Year of Publication

2015

College

Public Health

Degree Name

Master of Public Health (M.P.H.)

Committee Chair

Martha Riddell, DrPH, MPH

Committee Member

Sarah Wackerbarth, PhD

Committee Member

Julia Costich, PhD, JD

Abstract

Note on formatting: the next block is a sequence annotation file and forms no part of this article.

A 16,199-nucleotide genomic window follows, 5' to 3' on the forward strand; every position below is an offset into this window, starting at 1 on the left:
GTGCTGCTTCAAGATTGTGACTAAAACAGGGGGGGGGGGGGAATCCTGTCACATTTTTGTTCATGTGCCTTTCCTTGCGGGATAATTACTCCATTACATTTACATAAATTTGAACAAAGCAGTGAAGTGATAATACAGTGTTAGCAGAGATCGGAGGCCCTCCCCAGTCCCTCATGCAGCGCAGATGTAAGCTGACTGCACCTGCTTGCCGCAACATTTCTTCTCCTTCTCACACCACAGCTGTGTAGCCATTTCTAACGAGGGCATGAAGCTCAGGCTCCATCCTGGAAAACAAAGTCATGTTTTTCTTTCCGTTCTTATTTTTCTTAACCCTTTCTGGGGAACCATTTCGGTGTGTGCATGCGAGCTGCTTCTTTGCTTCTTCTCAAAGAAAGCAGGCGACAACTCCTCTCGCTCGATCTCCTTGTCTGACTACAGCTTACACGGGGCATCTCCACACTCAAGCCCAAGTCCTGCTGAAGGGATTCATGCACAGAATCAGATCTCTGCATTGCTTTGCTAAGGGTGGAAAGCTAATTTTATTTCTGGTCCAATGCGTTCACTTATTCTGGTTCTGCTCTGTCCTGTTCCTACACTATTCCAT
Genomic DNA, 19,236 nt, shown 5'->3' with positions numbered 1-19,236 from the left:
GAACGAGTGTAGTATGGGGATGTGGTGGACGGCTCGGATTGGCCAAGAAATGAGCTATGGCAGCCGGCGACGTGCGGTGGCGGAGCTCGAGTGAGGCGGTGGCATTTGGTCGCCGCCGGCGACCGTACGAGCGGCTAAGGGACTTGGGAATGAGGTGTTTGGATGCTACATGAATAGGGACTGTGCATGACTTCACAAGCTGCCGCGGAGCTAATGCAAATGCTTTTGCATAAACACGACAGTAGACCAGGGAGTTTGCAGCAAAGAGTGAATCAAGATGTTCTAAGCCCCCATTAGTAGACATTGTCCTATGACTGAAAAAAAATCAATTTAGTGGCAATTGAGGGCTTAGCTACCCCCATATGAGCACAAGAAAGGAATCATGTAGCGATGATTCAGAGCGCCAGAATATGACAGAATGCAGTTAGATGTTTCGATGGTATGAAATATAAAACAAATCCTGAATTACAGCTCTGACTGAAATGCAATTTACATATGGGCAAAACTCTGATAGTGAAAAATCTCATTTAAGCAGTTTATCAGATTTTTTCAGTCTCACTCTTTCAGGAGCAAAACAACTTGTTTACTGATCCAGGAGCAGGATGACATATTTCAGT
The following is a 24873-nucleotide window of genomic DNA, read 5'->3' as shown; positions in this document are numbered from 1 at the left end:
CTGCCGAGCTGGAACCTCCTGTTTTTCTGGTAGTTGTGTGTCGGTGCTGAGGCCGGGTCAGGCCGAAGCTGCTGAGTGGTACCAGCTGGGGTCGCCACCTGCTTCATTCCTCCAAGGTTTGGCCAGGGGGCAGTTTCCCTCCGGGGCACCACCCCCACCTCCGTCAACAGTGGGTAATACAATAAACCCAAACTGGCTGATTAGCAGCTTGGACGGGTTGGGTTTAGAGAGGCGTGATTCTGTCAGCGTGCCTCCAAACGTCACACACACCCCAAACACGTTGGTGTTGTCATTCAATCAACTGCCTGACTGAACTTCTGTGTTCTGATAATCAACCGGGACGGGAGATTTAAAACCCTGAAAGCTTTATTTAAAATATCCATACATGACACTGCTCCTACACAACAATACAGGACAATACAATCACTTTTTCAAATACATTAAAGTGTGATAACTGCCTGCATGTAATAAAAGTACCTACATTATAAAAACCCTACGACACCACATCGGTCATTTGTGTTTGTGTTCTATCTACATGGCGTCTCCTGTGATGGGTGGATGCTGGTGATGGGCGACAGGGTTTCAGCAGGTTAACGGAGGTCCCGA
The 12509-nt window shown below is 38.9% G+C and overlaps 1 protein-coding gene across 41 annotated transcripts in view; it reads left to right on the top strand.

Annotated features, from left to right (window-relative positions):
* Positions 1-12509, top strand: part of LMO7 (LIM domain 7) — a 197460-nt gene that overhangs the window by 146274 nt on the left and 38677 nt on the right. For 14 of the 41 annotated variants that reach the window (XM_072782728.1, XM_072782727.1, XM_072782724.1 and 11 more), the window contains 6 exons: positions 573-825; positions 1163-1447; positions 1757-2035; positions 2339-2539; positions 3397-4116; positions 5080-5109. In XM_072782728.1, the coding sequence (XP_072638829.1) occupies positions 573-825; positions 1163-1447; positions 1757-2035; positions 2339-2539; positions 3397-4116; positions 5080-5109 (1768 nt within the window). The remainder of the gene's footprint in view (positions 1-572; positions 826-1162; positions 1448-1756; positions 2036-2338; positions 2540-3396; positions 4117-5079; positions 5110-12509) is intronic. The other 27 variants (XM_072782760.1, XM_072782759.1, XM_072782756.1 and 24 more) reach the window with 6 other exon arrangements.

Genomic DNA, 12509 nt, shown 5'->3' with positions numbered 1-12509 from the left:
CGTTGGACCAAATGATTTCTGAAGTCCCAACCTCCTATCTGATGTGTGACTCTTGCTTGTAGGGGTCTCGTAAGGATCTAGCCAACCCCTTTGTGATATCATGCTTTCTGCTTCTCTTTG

The purpose of this capstone project paper and study was to evaluate an inpatient palliative care consultation service and then make recommendations for improving the program. This paper includes a literature review related to palliative care models and best practices in structuring a successful inpatient palliative care service. The project included an analysis of how the program at one university based hospital measured success of the program and SWOT analysis based on interviews with members of the program’s team and leadership. Data sources used for the analysis included palliative care consultation utilization data from the identified hospital; other metrics used by the palliative care team; interviews with the clinical and managerial staff; and, the literature review. The capstone project includes a series of recommendations focused on how the team can better measure the performance and effectiveness of the palliative care program and a number of other general improvements that can be made to make the program more integral to the care of patients at the hospital and in the patients’ communities. The literature review and study also make a case for the use of palliative care as an integrated public health strategy. In conclusion, it is important for an inpatient palliative care program to include resource components based on nationally accepted guidelines and principles. The program in this evaluation has structured its program in alignment with those standards. However, the hospital now needs to take the next step in the ongoing improvement of its palliative care program. Specifically the program should utilize clinical and social criteria (triggers) for targeted patient collection; consider linkages to or creation of community palliative care programs; improve the connectivity between the program and referring physicians; overhaul the “dashboard” used for monitoring metrics; and, measure the performance of the program against established benchmarks.

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